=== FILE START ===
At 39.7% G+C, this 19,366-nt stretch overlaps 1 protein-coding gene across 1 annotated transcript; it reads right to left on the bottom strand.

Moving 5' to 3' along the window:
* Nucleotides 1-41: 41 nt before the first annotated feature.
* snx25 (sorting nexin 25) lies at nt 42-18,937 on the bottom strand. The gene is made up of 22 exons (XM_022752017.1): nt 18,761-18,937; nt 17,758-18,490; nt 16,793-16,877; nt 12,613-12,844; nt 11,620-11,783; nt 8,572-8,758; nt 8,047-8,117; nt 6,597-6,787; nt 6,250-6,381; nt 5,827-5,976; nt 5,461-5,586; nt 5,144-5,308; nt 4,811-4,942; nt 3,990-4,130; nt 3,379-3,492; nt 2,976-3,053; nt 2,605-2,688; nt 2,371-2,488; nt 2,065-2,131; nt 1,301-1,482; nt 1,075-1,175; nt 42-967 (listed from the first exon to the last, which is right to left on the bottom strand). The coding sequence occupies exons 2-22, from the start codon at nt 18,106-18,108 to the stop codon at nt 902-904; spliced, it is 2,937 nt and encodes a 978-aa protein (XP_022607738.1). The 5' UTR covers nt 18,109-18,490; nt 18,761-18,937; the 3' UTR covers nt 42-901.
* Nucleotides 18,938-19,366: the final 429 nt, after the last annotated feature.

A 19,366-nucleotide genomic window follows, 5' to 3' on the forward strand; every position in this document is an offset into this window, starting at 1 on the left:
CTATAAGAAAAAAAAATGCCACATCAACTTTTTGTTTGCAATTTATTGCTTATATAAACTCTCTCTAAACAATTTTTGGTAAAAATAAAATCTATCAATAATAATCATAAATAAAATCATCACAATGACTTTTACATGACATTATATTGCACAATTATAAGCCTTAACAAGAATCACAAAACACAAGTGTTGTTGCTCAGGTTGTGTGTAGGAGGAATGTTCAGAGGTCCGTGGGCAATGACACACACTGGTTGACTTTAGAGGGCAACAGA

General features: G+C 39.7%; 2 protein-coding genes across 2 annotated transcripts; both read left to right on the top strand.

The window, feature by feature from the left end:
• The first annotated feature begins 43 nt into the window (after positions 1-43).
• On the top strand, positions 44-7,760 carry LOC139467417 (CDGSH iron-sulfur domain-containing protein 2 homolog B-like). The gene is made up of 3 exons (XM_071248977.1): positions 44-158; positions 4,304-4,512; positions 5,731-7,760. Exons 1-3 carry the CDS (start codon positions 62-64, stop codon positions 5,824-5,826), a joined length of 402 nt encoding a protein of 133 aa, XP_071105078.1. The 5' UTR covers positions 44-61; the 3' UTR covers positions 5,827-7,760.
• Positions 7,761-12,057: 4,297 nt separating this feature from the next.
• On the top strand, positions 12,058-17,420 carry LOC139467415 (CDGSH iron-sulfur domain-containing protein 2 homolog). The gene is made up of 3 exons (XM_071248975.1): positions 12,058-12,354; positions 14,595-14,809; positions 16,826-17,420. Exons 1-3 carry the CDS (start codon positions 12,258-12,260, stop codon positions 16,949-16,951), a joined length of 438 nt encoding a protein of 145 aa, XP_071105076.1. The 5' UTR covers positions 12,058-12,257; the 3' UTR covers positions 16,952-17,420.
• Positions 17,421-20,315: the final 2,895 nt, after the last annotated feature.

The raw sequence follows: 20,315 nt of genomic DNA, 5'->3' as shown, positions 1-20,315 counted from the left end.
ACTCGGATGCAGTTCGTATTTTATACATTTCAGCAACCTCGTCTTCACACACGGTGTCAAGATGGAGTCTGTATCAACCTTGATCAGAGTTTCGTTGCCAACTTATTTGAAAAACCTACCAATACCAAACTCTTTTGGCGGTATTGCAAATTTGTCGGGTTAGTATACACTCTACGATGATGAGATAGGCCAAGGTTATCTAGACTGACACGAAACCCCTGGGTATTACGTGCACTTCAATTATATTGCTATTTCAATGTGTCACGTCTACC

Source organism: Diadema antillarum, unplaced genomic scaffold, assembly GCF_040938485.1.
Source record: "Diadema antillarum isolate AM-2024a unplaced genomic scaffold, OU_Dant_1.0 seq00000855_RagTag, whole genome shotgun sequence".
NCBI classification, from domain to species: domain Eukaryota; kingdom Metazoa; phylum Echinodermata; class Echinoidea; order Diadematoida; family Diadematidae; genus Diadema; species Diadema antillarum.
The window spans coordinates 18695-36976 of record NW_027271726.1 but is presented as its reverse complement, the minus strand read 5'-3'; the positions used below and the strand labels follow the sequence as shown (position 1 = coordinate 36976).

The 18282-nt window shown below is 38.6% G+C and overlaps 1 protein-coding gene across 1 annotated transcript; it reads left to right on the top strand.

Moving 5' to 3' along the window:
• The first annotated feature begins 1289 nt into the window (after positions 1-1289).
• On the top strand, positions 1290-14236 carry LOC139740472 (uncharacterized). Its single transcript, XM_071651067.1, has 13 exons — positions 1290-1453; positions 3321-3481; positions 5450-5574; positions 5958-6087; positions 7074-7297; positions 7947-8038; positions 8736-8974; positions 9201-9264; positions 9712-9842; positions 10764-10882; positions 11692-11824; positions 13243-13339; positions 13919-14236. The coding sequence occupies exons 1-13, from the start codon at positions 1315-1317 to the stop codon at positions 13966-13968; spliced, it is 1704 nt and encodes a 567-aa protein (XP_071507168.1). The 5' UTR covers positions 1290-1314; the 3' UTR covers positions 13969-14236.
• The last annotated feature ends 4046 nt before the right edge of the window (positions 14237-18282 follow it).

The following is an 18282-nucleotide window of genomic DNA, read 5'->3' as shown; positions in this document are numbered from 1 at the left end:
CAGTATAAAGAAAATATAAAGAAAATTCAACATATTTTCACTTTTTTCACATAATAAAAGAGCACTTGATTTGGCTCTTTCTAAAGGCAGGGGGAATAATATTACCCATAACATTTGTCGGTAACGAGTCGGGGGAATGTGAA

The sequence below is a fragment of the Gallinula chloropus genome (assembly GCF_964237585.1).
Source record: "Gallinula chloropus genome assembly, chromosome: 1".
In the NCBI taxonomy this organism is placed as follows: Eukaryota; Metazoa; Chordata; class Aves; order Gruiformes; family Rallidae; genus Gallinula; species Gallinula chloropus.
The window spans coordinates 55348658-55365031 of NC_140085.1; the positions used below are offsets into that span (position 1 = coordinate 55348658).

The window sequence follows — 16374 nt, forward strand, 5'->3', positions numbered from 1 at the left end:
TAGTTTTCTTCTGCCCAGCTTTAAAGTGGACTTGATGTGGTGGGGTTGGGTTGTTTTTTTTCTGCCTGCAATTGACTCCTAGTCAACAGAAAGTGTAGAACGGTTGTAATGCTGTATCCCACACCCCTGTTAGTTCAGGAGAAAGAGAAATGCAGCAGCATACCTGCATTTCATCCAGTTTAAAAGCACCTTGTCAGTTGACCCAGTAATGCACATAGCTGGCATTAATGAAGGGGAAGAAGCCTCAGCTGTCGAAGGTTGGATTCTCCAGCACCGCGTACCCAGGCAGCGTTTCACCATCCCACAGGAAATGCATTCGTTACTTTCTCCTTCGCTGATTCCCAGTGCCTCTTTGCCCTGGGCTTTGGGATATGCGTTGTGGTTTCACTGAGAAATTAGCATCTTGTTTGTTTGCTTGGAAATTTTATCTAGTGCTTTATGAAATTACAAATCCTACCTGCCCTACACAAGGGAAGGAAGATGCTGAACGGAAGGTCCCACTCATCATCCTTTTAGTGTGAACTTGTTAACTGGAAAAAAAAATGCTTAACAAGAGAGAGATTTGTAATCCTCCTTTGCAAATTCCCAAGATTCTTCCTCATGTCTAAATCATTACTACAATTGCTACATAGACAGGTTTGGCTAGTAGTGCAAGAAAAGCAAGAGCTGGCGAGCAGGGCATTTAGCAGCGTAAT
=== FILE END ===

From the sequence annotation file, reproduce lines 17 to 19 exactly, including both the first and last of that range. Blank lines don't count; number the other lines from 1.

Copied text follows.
Source organism: Diadema antillarum, unplaced genomic scaffold, assembly GCF_040938485.1.
Source record: "Diadema antillarum isolate AM-2024a unplaced genomic scaffold, OU_Dant_1.0 seq00000855_RagTag, whole genome shotgun sequence".
NCBI classification, from domain to species: domain Eukaryota; kingdom Metazoa; phylum Echinodermata; class Echinoidea; order Diadematoida; family Diadematidae; genus Diadema; species Diadema antillarum.